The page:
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under pressure, this will inevitably have a detrimental impact on their mental health and could lead to more serious health problems in the future, such as depression. Flexible working is still relatively unusual in the legal sector, but increasingly firms are starting to appreciate the benefits. Not only can it create a happier and more productive team, but it can also mean people are more willing (and less resentful) when extra hours and late nights are required. Tey often cite feeling reassured that this extra effort is more likely to be noticed and appreciated, and also that they are free to make up for lost personal time when the immediate need for extra hours has passed. A flexitime scheme allows

employees to have a much-needed break from the pressure and to also prioritise time with family. No matter how much people love their jobs, they have a life outside of it and it’s important to recognise this.

Simply saying “thank you”

Often, it’s as simple as telling staff “thank you” and making them feel appreciated and needed. Again, this can be a powerful way of alleviating stress and letting staff know that it's a team effort. But employee benefits can also

go a long way towards making staff feel valued. When it comes to determining what benefits to offer, it’s about knowing what is actually important to the workforce. Not everyone is motivated

by the same incentives, therefore benefit schemes should include a whole range of bonuses to ensure there is something to suit everyone – from monetary rewards to days out. When employees feel valued and their hard work is recognised, they will feel more content, happier and engaged with their roles. We’ve experimented with a range

of rewards before settling on a balance that works for our workforce, ranging from monthly internal awards, subsi- dised gym and yoga class membership, additional training programmes, vouchers and monetary rewards, and beauty and therapeutic treatments. Staff appreciate the effort that has been made to reward them

as individuals for their care and attention in a job well done.

Encouraging healthier lifestyles

One by-product of a busy job can be that the focus on personal health management is diminished. By making it easier for staff to look after them- selves physically, it can have a positive impact long-term on their stress levels, and mental health and wellbeing. Tere are a number of ways to do

this. For example, introducing schemes to improve staff health can be relatively minor and cost-effective, but extremely

Since introducing our health

and wellbeing scheme we have not only tracked a decrease in sickness and absences, but overall business productivity and performance has improved. Another key benefit to our scheme was raising staff retention to almost 90%, far higher than the national average and saving the firm a predicted £70,000 in recruitment costs. It’s also easy to underestimate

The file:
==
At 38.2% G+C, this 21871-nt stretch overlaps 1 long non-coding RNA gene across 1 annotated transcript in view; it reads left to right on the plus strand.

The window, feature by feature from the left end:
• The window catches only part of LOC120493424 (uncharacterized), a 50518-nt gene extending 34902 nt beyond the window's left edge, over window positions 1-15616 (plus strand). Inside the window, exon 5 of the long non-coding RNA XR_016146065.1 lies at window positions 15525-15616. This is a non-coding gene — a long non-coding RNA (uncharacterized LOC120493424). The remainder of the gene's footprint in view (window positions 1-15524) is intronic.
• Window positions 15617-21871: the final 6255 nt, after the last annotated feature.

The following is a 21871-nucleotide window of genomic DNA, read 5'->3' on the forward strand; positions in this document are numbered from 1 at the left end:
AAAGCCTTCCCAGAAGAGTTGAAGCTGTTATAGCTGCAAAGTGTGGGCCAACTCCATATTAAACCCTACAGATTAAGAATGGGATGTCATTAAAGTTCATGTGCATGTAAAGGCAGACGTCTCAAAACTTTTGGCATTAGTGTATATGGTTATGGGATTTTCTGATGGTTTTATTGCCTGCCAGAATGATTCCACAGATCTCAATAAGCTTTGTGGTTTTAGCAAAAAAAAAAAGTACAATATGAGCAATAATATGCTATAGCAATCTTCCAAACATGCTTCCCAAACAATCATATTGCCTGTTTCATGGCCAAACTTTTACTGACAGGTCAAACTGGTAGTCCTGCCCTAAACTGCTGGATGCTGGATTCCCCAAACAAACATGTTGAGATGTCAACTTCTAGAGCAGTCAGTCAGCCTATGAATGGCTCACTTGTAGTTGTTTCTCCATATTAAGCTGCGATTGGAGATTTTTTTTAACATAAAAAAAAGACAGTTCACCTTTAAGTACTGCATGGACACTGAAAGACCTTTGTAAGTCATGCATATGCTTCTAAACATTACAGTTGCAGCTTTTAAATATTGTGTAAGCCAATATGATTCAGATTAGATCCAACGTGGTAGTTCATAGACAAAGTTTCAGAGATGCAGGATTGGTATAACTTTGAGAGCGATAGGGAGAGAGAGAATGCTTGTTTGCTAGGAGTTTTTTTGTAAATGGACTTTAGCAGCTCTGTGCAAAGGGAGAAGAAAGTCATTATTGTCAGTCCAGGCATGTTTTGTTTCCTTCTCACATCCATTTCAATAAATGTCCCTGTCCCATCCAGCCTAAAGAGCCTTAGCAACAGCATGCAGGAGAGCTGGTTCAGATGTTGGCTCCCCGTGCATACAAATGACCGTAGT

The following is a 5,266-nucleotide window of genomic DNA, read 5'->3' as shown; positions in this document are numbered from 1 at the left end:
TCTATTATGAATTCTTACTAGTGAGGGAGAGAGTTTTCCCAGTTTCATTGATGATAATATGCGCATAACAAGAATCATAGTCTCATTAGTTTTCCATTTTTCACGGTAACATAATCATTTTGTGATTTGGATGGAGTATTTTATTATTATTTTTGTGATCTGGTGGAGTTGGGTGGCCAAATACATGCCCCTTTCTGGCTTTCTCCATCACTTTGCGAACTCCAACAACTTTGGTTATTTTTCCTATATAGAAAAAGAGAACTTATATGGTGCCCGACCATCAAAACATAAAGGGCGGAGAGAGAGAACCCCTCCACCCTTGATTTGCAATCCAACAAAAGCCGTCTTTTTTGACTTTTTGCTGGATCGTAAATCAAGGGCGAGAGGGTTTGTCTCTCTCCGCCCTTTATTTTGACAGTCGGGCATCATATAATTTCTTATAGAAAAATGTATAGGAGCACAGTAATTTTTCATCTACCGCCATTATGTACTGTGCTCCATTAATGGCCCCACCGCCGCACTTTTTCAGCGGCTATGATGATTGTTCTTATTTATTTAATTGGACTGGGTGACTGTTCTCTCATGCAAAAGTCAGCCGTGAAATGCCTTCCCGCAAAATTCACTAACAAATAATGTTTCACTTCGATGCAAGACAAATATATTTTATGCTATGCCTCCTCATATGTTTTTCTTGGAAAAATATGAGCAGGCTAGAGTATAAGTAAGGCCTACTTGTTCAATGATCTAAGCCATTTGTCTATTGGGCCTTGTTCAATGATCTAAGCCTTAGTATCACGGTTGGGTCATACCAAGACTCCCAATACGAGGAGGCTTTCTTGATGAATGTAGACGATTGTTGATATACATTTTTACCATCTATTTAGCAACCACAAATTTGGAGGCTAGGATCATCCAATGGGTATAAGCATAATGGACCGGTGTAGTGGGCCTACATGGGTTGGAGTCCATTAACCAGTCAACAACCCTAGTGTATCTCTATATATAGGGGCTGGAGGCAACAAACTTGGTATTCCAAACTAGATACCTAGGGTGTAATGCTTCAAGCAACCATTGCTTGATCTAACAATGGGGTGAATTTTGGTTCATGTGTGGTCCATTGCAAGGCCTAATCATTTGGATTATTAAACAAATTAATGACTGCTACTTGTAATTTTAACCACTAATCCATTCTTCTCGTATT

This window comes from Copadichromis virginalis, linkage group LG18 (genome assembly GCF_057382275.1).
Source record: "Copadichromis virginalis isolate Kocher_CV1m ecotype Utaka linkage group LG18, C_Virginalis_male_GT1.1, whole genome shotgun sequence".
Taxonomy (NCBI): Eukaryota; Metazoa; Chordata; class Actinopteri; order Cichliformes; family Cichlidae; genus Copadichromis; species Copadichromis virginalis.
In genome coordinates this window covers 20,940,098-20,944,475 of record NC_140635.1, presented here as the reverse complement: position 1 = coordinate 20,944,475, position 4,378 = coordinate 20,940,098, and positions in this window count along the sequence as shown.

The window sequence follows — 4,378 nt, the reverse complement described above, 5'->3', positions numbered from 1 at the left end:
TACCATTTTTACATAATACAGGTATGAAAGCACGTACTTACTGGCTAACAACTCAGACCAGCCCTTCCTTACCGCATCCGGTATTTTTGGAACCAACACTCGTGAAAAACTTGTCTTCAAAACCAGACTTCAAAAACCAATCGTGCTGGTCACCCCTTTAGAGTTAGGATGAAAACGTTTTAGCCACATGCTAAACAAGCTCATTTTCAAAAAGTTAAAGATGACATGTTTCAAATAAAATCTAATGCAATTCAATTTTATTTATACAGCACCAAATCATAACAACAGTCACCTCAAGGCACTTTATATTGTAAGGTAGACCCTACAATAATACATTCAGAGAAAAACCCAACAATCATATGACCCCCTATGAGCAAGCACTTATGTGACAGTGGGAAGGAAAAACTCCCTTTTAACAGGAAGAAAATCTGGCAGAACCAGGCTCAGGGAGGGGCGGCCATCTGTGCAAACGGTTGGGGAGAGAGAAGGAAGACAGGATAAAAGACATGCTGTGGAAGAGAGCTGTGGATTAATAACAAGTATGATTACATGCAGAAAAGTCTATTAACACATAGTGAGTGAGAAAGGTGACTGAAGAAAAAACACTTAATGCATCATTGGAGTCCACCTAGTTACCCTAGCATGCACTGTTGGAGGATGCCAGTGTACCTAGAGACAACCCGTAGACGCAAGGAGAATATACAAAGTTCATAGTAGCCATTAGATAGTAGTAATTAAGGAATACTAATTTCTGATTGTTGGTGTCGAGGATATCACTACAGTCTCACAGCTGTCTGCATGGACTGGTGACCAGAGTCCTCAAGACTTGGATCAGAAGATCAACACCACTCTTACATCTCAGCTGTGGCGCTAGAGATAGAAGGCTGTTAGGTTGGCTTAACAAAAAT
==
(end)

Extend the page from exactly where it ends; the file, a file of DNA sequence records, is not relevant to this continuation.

the impact this can have on an organisation’s reputation. Your external stakeholders (clients, suppliers, regulators, peers) will judge you on how well you treat your staff. Tink about your own experiences

Benefit schemes should include a range of bonuses to suit everyone – from monetary rewards to days out

rewarding, such as complimentary flu jabs or free healthy snacks. Encour- aging staff to be more active in their free time can also pay dividends when it comes to overall wellbeing, so it is worth investigating subsidised corpo- rate gym or yoga class memberships. One initiative we found particularly

effective at Fletchers was providing all staff with a pedometer which appealed to their competitive spirits, encouraged them to be more active in the day and helped reduce inter-office emails. Similar benefit schemes are also being implemented across other sectors, such as food manufacturing. For example, Mars Chocolate UK4 has a dedicated employee strategy that promotes good mental health and wellbeing by giving staff access to exercise classes, onsite gyms and resilience workshops. Tis scheme has helped to create good working relation- ships, and a fit and healthy workforce.

How does wellbeing impact on business?

While a strong wellbeing strategy may seem like a lot of planning and extra work, the rewards can largely outweigh the initial investment, so it is worth examining the results of such schemes to understand the huge improvements it can have on a business.

of other companies or retailers. You can tell instinctively which organisations have staff that seem well cared for and those which seem unhappy and resentful. Tese feelings have a direct effect on the quality of service and it’s not hard to see the likely impact that might have on future custom or recommendations. Despite all this evidence, however,

it is a sad fact that far too many work- places still do not take enough care of the mental health and wellbeing of their employees. However, as awareness of such issues spread and good practice increases, poorly performing employers will find it harder and harder to recruit and retain the best staff. Our increasingly digital, networked

world will also increase this trend, with potential recruits able to find out within a few clicks what past and current employees think of their workplace. Te reputation of employers has never been so visible and valuable. To ensure that your business does not start to lose top talent to more forward-thinking competitors, now is the time to make the investment and get ahead of the curve to start reaping the rewards of improved employee wellbeing.

Tim Scott is director of people at Fletchers Solicitors. For more information, visit www.

References 1 2 3 4 ibid

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